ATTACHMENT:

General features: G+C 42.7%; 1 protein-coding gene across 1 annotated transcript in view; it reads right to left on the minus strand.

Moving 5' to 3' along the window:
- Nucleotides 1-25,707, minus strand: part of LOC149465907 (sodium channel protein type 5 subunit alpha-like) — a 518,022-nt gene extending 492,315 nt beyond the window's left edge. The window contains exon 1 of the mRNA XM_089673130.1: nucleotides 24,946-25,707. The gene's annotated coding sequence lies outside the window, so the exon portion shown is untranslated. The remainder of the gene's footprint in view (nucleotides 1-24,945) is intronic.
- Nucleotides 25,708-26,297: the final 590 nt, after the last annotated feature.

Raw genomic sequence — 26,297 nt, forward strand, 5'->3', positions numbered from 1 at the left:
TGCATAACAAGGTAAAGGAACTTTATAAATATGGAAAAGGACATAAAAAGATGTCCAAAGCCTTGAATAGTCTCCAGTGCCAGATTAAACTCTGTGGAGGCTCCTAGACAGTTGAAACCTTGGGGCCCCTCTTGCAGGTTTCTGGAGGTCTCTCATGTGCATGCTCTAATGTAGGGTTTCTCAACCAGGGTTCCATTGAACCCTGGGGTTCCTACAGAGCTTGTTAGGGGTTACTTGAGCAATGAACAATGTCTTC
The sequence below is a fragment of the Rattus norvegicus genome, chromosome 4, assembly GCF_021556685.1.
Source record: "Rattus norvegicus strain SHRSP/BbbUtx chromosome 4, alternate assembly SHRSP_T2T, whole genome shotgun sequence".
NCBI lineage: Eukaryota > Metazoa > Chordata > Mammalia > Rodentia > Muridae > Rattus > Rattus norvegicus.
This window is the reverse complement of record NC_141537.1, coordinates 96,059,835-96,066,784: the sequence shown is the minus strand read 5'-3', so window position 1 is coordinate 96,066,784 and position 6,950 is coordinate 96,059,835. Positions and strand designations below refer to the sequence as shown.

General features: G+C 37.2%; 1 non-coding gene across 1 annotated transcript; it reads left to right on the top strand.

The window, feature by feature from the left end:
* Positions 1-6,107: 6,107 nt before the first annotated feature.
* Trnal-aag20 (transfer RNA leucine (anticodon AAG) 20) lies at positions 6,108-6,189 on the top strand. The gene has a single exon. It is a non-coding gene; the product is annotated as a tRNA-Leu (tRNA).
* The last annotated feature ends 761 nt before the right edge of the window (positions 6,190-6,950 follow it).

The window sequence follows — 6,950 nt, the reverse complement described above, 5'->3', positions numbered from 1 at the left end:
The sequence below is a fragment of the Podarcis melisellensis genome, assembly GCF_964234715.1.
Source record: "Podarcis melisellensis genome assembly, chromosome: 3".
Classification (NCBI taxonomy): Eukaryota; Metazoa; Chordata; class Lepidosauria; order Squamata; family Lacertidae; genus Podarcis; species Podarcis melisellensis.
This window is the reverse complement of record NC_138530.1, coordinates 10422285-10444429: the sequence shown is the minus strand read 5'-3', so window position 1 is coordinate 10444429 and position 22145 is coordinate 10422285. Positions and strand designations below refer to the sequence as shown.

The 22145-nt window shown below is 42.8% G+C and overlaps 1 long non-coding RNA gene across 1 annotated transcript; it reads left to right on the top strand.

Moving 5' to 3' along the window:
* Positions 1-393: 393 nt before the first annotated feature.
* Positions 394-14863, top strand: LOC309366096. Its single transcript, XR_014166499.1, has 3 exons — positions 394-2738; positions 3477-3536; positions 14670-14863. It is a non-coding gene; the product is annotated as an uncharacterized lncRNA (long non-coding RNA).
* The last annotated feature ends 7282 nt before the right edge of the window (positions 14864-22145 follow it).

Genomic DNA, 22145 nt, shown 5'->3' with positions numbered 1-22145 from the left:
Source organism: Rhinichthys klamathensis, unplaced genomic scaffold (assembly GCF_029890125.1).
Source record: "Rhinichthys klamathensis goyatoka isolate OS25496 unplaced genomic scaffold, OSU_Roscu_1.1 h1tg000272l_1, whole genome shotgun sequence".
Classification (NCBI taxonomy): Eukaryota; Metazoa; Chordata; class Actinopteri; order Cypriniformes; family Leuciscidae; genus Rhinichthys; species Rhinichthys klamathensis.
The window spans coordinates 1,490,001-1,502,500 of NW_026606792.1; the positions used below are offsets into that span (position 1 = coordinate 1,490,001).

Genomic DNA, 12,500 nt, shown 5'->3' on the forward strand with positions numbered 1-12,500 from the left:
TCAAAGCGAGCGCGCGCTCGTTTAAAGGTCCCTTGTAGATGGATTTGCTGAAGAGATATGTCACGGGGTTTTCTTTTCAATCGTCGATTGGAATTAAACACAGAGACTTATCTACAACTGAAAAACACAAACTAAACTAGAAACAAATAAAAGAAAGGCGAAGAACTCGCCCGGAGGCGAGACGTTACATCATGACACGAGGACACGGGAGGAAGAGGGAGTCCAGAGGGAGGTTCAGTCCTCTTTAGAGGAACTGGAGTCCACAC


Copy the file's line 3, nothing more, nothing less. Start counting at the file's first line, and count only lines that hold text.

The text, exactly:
- Nucleotides 1-25,707, minus strand: part of LOC149465907 (sodium channel protein type 5 subunit alpha-like) — a 518,022-nt gene extending 492,315 nt beyond the window's left edge. The window contains exon 1 of the mRNA XM_089673130.1: nucleotides 24,946-25,707. The gene's annotated coding sequence lies outside the window, so the exon portion shown is untranslated. The remainder of the gene's footprint in view (nucleotides 1-24,945) is intronic.